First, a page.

Learn about JPA Query Language

Normally, when we need to manipulate any database we have to write SQL based on the information of the columns, the tables in the database, and possibly for different database types, the syntax of the SQL statement is different. To remove these drawbacks, you guys can use JPA Query Language (JPQL). How is it in details? Let’s find out in this tutorial.

First, I will create a Maven project as an example:

Learn about JPA Query Language

Since I’m going to use JPA with Hibernate’s implementation, so I’ll add Hibernate dependencies like this:

Project Lombok:

The first thing I need to tell you about JPA Query Language is that it allows us to define queries based on entities rather than the names of columns and tables in the database.

The structure and syntax of JPA Query Language are very similar to the structure and syntax of SQL statements. For example, for SELECT statements, the JPA Query Language syntax is as follows:

or with DELETE,

UPDATE

This makes it easy to define queries using the JPA Query Language, but you should remember that although we define queries using entities, in practice, at runtime, Hibernate or any library that implements JPA will transform those query statements into SQL statements for the database with the column name and table name of the database.

Let’s say, I will now use the MySQL database as an example for this tutorial. I have a table like this:

Entity Clazz as follows:

To work with MySQL database, we need to use MySQL Driver dependency:

JPA configuration file for MySQL database:

In the database, I have the following data:

Learn about JPA Query Language

Now I will try to use JPA Query Language to get information from the clazz table to try to see how it is.

First, we will get the EntityManager object:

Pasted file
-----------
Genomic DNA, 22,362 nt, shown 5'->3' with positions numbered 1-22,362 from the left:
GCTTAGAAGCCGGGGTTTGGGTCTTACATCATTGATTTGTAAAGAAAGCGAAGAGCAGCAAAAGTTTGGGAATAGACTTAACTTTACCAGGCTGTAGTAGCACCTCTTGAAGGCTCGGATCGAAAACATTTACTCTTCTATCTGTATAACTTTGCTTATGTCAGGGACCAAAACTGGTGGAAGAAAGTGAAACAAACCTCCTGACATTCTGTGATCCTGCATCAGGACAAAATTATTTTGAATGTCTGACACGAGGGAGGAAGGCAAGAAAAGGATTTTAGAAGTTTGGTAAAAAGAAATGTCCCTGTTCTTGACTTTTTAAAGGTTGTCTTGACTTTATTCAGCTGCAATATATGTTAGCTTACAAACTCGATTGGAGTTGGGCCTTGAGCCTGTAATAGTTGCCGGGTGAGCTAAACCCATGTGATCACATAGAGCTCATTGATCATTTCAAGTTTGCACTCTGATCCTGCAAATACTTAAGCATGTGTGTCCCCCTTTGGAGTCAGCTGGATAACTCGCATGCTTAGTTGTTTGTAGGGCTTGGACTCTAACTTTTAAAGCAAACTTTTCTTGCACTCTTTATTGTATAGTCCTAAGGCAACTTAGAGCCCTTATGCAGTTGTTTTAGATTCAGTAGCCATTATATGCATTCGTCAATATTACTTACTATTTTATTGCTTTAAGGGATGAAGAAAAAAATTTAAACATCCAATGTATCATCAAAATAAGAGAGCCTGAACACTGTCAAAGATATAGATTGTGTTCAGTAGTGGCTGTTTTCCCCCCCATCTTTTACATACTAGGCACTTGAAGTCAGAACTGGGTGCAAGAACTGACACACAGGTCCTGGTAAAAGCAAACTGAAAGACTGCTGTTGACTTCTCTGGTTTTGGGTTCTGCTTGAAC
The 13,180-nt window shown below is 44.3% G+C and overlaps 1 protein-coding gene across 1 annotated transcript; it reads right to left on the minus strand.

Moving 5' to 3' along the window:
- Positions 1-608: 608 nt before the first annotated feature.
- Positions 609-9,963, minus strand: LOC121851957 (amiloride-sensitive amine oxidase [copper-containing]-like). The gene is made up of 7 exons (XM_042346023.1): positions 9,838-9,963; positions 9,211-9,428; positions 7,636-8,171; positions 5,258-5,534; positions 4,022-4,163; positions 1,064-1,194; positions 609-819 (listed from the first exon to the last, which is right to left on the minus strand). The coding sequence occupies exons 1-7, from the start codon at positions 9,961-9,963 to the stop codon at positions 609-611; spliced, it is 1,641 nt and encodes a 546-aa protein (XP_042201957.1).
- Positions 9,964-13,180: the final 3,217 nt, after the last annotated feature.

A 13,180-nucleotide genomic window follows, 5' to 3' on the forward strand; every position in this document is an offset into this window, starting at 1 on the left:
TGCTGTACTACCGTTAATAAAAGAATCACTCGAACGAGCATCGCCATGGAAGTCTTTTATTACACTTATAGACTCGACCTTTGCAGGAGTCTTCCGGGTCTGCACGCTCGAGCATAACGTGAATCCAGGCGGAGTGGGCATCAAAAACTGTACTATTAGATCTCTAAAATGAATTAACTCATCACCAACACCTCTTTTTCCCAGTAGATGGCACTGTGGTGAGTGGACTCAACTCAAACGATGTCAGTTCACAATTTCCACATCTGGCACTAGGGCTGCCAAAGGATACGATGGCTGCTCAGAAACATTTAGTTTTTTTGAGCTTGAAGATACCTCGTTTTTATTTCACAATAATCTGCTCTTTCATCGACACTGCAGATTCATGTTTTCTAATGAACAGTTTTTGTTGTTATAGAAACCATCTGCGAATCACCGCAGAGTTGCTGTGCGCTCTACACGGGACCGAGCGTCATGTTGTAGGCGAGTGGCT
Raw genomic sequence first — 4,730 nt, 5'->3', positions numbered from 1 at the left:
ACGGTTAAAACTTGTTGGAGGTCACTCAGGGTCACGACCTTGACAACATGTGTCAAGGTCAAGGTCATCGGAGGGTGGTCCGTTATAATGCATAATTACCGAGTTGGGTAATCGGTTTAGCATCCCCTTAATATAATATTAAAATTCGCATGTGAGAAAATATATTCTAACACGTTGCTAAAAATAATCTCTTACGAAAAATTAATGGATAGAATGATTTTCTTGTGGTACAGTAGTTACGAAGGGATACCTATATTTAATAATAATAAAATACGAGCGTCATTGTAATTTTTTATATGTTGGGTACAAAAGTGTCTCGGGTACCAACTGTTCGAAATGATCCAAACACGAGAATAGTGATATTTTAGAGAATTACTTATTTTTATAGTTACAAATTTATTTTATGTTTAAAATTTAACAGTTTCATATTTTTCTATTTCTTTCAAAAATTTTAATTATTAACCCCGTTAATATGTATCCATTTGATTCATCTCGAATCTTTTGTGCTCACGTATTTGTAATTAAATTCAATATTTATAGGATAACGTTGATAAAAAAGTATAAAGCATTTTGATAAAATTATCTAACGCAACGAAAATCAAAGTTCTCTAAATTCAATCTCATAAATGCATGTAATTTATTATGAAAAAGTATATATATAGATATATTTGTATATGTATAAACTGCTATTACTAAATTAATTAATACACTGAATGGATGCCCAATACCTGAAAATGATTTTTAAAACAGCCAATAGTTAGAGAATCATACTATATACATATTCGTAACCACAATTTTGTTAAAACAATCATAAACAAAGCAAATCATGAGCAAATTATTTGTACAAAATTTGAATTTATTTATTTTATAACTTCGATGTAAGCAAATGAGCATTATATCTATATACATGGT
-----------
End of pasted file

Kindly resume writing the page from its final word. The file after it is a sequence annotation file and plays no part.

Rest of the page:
Next, we will use the EntityManager object to get the Query object based on the Clazz entity’s information:

In the above code, we passed the createQuery() method a JPA Query Language. Do you find it like the SQL that we usually use to query the database? 😀 The only different thing is that it now uses the name of the entity of clazz table, not the name of the table clazz.

You also see that here we have given the entity Clazz an alias c just like in the SQL statement. This alias can be used as a variable in Java, meaning that if you want to get information about the properties of the Clazz entity, you can use “c.<properties>.” For example, if you want to retrieve the column name information in the clazz table, you can rewrite the JPA Query Language as follows:

Now that you have the Query object, you can use it to get the results you want:

This Query object has many methods, depending on what your JPA Query Language is, then use its method accordingly. Here, my JPA Query Language statement retrieves all records in the clazz table, so I use the getResultList() method.

After you have finished, you can print the result with the following code:

Result:

Learn about JPA Query Language

The entire code is as follows:

 

Learn about JPA Query Language
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